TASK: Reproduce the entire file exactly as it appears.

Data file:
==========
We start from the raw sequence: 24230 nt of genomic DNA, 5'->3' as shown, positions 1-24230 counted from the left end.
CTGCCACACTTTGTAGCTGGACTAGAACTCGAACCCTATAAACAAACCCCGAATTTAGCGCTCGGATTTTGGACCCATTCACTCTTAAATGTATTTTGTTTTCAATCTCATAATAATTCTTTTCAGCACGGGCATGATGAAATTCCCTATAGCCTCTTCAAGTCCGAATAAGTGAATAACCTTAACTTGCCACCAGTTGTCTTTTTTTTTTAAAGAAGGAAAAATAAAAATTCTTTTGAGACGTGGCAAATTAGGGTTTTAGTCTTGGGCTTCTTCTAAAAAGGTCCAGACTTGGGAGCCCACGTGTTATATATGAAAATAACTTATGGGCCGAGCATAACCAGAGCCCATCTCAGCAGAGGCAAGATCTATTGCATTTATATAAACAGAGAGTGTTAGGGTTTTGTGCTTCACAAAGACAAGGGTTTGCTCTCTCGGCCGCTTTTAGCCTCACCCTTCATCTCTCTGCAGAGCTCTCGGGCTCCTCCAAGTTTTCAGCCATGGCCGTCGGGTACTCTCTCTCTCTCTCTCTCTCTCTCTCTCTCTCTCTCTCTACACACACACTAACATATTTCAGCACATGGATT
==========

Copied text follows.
We start from the raw sequence: 24230 nt of genomic DNA, 5'->3' as shown, positions 1-24230 counted from the left end.
CTGCCACACTTTGTAGCTGGACTAGAACTCGAACCCTATAAACAAACCCCGAATTTAGCGCTCGGATTTTGGACCCATTCACTCTTAAATGTATTTTGTTTTCAATCTCATAATAATTCTTTTCAGCACGGGCATGATGAAATTCCCTATAGCCTCTTCAAGTCCGAATAAGTGAATAACCTTAACTTGCCACCAGTTGTCTTTTTTTTTTAAAGAAGGAAAAATAAAAATTCTTTTGAGACGTGGCAAATTAGGGTTTTAGTCTTGGGCTTCTTCTAAAAAGGTCCAGACTTGGGAGCCCACGTGTTATATATGAAAATAACTTATGGGCCGAGCATAACCAGAGCCCATCTCAGCAGAGGCAAGATCTATTGCATTTATATAAACAGAGAGTGTTAGGGTTTTGTGCTTCACAAAGACAAGGGTTTGCTCTCTCGGCCGCTTTTAGCCTCACCCTTCATCTCTCTGCAGAGCTCTCGGGCTCCTCCAAGTTTTCAGCCATGGCCGTCGGGTACTCTCTCTCTCTCTCTCTCTCTCTCTCTCTCTCTCTCTCTACACACACACTAACATATTTCAGCACATGGATT